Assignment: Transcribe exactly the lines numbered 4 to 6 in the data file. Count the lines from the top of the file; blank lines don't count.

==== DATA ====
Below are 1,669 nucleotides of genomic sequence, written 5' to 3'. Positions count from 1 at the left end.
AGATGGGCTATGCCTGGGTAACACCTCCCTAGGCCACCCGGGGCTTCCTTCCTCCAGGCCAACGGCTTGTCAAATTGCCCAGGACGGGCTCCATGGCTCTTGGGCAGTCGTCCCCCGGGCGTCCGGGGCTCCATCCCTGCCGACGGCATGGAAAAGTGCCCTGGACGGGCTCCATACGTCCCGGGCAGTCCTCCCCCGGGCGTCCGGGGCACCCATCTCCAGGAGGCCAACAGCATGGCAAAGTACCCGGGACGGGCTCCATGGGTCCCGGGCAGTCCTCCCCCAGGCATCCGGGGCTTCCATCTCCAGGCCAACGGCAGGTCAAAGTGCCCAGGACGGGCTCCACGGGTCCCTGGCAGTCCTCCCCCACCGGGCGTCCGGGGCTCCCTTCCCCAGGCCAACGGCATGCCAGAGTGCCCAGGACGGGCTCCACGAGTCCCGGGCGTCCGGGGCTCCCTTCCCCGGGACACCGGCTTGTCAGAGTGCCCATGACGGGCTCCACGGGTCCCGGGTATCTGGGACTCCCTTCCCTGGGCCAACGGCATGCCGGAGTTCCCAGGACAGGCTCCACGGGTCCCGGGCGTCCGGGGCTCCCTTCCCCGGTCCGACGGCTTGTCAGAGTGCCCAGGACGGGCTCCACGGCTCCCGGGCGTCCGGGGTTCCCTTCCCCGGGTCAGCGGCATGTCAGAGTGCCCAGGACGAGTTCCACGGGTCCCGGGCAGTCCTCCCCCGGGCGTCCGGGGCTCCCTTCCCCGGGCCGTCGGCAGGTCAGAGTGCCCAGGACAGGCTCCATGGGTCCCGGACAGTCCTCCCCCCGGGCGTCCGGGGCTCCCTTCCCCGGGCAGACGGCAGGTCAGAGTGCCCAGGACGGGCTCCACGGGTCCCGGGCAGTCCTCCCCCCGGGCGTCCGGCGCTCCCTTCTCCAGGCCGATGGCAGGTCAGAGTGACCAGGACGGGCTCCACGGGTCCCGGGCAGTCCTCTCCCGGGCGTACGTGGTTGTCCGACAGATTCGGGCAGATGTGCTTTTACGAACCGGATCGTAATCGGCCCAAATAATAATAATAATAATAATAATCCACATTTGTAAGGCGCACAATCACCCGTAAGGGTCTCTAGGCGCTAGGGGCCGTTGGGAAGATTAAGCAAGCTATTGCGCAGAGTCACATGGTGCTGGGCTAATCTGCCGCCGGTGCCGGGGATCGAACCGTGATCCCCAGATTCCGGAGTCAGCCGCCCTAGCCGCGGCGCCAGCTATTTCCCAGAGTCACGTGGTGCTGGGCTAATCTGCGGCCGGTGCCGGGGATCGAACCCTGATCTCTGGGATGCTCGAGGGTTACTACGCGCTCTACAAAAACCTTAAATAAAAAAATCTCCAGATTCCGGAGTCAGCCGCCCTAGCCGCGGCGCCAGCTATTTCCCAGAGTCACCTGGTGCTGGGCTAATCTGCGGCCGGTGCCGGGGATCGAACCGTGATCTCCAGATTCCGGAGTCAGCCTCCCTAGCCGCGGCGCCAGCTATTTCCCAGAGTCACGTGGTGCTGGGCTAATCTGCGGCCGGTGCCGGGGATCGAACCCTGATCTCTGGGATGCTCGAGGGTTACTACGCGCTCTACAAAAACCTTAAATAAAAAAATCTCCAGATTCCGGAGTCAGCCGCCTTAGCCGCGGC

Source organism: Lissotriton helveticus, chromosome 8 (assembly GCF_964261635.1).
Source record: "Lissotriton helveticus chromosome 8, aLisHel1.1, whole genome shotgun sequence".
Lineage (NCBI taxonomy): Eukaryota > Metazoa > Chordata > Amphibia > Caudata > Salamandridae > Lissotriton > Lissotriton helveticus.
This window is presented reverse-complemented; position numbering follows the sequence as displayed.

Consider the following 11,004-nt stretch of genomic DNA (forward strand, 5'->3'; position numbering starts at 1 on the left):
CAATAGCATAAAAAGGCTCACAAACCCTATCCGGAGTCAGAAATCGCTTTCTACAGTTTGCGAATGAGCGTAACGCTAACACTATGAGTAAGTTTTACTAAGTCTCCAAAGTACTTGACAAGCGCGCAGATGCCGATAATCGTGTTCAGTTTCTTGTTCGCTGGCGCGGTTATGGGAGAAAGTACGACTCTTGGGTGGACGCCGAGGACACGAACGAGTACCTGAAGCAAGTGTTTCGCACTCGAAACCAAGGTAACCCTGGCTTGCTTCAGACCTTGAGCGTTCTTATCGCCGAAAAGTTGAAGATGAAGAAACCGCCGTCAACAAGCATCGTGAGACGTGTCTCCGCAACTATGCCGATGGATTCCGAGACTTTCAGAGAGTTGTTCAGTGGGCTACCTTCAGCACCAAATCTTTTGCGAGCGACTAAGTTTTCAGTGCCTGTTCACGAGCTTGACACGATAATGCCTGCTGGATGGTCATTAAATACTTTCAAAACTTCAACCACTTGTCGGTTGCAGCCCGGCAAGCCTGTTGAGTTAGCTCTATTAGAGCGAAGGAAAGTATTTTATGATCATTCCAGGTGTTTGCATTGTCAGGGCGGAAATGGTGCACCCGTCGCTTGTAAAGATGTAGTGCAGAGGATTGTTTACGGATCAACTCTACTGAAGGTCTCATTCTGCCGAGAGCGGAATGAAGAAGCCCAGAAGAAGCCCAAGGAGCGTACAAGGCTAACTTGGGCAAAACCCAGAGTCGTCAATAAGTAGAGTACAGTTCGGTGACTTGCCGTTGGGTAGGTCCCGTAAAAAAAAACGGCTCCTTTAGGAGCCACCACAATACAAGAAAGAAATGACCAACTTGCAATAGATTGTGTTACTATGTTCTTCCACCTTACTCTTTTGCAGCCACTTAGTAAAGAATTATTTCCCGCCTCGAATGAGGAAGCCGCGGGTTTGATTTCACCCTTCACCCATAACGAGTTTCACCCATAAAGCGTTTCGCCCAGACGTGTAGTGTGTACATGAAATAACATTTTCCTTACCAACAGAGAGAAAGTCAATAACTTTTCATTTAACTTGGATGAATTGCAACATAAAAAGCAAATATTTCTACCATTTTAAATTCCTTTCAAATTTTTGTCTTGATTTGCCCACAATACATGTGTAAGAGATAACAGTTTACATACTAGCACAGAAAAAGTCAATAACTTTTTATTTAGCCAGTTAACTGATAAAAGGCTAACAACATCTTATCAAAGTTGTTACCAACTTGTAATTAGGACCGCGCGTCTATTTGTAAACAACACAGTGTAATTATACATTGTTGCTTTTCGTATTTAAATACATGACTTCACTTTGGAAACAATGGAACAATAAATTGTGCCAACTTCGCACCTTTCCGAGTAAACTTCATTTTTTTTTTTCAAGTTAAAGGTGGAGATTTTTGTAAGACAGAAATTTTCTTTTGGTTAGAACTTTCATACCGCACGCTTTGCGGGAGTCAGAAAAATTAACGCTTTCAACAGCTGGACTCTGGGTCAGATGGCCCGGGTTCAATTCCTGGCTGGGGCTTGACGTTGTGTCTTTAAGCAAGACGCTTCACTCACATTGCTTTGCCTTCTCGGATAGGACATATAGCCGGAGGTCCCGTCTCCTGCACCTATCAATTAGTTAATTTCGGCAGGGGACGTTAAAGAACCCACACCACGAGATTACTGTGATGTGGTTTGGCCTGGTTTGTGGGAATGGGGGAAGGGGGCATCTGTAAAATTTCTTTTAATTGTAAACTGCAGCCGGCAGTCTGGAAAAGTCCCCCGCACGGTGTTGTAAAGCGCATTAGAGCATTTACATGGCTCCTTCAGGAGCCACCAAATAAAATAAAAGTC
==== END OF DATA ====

Source record: "Lissotriton helveticus chromosome 8, aLisHel1.1, whole genome shotgun sequence".
Lineage (NCBI taxonomy): Eukaryota > Metazoa > Chordata > Amphibia > Caudata > Salamandridae > Lissotriton > Lissotriton helveticus.
This window is presented reverse-complemented; position numbering follows the sequence as displayed.